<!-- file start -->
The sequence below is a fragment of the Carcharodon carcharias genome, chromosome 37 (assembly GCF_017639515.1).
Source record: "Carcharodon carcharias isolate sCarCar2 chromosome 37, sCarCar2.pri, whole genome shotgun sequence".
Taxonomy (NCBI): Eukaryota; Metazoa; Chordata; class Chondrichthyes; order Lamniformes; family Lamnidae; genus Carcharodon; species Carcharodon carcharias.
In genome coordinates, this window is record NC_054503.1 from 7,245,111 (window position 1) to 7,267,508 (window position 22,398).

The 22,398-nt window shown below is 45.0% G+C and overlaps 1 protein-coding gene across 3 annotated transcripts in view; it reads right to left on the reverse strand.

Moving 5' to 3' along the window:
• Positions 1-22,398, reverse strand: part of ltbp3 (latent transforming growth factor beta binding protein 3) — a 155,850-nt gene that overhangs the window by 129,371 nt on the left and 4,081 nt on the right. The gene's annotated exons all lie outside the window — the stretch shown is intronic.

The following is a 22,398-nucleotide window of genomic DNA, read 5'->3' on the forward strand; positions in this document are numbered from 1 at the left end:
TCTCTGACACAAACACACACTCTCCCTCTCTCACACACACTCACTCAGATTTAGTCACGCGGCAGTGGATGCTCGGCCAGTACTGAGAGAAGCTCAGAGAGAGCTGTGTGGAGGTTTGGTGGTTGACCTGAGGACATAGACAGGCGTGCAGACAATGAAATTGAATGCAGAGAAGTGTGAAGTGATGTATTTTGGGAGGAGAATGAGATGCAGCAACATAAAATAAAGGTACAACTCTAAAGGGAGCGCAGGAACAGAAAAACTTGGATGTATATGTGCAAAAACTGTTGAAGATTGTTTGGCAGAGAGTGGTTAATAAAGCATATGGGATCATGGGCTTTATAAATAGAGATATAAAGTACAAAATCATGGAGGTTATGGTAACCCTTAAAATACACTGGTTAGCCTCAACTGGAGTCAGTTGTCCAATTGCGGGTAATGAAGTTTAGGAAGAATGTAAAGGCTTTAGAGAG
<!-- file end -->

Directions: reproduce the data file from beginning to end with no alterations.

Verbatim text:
The sequence below is a fragment of the Carcharodon carcharias genome, chromosome 37 (assembly GCF_017639515.1).
Source record: "Carcharodon carcharias isolate sCarCar2 chromosome 37, sCarCar2.pri, whole genome shotgun sequence".
Taxonomy (NCBI): Eukaryota; Metazoa; Chordata; class Chondrichthyes; order Lamniformes; family Lamnidae; genus Carcharodon; species Carcharodon carcharias.
In genome coordinates, this window is record NC_054503.1 from 7,245,111 (window position 1) to 7,267,508 (window position 22,398).

The 22,398-nt window shown below is 45.0% G+C and overlaps 1 protein-coding gene across 3 annotated transcripts in view; it reads right to left on the reverse strand.

Moving 5' to 3' along the window:
• Positions 1-22,398, reverse strand: part of ltbp3 (latent transforming growth factor beta binding protein 3) — a 155,850-nt gene that overhangs the window by 129,371 nt on the left and 4,081 nt on the right. The gene's annotated exons all lie outside the window — the stretch shown is intronic.

The following is a 22,398-nucleotide window of genomic DNA, read 5'->3' on the forward strand; positions in this document are numbered from 1 at the left end:
TCTCTGACACAAACACACACTCTCCCTCTCTCACACACACTCACTCAGATTTAGTCACGCGGCAGTGGATGCTCGGCCAGTACTGAGAGAAGCTCAGAGAGAGCTGTGTGGAGGTTTGGTGGTTGACCTGAGGACATAGACAGGCGTGCAGACAATGAAATTGAATGCAGAGAAGTGTGAAGTGATGTATTTTGGGAGGAGAATGAGATGCAGCAACATAAAATAAAGGTACAACTCTAAAGGGAGCGCAGGAACAGAAAAACTTGGATGTATATGTGCAAAAACTGTTGAAGATTGTTTGGCAGAGAGTGGTTAATAAAGCATATGGGATCATGGGCTTTATAAATAGAGATATAAAGTACAAAATCATGGAGGTTATGGTAACCCTTAAAATACACTGGTTAGCCTCAACTGGAGTCAGTTGTCCAATTGCGGGTAATGAAGTTTAGGAAGAATGTAAAGGCTTTAGAGAG